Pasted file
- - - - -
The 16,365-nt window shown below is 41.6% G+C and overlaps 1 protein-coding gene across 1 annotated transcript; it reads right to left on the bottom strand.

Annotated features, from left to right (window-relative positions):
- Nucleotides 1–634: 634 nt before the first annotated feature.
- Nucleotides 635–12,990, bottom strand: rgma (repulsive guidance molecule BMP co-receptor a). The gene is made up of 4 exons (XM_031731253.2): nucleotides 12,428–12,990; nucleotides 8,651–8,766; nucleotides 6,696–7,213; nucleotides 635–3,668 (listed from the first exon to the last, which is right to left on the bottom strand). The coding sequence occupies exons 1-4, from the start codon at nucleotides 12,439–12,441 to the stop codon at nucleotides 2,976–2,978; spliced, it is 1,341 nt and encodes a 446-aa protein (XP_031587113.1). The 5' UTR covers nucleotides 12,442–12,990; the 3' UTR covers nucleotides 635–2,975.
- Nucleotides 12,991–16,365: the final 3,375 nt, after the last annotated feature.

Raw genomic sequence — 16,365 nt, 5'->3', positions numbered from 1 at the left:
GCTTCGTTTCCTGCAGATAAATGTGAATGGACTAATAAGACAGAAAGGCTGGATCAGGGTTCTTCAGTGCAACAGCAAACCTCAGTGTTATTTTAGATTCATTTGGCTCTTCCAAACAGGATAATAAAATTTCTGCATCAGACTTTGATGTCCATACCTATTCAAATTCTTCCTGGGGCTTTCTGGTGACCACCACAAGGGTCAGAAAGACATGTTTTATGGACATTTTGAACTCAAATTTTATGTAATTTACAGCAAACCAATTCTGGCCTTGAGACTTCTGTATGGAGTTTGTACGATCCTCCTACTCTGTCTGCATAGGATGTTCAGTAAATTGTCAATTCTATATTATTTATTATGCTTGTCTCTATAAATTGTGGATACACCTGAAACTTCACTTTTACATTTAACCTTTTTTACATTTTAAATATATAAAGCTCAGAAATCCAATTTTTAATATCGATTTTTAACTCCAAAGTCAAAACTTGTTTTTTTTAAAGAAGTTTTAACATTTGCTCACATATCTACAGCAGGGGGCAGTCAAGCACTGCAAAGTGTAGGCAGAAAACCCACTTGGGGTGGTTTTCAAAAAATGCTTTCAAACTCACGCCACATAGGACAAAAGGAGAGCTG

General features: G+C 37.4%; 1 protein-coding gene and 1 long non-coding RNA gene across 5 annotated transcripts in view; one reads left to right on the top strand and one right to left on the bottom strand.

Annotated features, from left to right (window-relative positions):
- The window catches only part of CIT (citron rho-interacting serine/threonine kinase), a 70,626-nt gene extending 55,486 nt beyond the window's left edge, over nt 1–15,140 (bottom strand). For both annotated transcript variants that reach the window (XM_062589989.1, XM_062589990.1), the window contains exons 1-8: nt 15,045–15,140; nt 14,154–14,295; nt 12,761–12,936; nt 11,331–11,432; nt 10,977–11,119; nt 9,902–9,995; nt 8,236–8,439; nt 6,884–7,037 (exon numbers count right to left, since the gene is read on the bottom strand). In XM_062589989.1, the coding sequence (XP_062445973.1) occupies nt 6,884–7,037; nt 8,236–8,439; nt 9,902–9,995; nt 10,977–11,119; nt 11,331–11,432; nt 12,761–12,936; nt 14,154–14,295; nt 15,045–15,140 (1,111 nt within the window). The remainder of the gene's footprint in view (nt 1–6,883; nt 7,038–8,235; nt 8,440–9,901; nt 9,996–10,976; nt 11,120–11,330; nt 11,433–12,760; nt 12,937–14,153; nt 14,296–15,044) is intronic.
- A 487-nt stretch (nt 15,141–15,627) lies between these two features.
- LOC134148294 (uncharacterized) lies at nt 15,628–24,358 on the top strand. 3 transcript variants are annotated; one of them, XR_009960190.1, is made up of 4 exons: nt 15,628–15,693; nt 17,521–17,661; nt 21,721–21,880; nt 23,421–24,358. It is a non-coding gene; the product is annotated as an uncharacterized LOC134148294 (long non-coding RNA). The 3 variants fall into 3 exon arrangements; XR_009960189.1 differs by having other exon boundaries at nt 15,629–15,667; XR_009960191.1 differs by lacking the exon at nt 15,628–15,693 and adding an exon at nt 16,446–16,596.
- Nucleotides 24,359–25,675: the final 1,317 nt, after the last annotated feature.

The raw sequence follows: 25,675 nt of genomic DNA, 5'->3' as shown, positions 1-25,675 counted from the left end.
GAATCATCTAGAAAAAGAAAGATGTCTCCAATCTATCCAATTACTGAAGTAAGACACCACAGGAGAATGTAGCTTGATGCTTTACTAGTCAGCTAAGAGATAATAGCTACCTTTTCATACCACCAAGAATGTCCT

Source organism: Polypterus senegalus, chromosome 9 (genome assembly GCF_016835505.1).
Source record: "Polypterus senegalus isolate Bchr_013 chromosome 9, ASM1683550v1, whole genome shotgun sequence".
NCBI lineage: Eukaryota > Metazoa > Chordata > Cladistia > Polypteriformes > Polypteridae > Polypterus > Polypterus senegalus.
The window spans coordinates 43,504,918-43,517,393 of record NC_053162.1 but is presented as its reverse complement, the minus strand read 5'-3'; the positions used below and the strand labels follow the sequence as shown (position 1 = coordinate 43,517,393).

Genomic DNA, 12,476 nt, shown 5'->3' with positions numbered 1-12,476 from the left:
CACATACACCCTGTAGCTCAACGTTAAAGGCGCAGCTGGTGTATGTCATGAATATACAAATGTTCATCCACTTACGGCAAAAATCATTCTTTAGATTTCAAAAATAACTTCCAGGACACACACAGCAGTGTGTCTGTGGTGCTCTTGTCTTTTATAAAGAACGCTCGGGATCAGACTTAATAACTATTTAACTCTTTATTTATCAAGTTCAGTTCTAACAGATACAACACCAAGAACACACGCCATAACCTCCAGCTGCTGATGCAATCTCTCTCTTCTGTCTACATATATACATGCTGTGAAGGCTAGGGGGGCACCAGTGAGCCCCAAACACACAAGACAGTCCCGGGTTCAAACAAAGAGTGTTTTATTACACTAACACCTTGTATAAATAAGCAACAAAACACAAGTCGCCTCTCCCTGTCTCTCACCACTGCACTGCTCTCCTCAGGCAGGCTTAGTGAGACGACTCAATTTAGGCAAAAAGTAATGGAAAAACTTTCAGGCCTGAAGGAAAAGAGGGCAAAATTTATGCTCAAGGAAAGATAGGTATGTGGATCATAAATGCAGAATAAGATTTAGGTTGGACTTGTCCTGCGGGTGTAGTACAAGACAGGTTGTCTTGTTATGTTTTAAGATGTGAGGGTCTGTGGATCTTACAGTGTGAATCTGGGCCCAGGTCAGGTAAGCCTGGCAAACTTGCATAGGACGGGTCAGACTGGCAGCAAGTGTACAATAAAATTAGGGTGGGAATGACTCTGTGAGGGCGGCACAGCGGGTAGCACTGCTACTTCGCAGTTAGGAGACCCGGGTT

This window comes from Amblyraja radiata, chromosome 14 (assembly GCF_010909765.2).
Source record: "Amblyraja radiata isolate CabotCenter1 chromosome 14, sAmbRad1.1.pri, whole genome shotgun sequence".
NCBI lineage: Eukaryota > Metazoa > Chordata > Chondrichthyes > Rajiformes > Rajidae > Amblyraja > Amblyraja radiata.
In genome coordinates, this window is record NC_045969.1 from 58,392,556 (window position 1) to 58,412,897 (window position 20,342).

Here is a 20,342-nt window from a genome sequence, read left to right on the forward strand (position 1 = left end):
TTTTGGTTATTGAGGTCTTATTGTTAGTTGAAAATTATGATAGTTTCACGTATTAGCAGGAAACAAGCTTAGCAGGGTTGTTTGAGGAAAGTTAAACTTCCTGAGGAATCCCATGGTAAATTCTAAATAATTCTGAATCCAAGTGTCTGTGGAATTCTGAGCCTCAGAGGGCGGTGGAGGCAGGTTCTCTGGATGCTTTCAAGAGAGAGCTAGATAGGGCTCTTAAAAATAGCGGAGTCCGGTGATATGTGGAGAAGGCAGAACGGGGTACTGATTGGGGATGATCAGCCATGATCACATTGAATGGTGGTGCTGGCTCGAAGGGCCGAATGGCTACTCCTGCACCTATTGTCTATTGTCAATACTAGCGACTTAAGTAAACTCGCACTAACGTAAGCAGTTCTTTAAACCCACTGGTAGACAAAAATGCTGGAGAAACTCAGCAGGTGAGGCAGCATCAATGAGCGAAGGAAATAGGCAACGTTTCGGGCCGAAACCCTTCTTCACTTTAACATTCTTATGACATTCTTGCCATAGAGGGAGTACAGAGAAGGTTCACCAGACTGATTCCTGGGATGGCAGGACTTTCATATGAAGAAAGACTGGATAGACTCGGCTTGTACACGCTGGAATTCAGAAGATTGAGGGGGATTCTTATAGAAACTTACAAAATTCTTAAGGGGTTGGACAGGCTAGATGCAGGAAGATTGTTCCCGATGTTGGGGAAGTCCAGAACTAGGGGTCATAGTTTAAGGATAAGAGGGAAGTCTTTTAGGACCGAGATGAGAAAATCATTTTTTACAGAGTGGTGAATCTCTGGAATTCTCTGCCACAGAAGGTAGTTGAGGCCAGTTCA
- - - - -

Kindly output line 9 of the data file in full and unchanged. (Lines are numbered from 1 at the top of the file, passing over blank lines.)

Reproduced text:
Annotated features, from left to right (window-relative positions):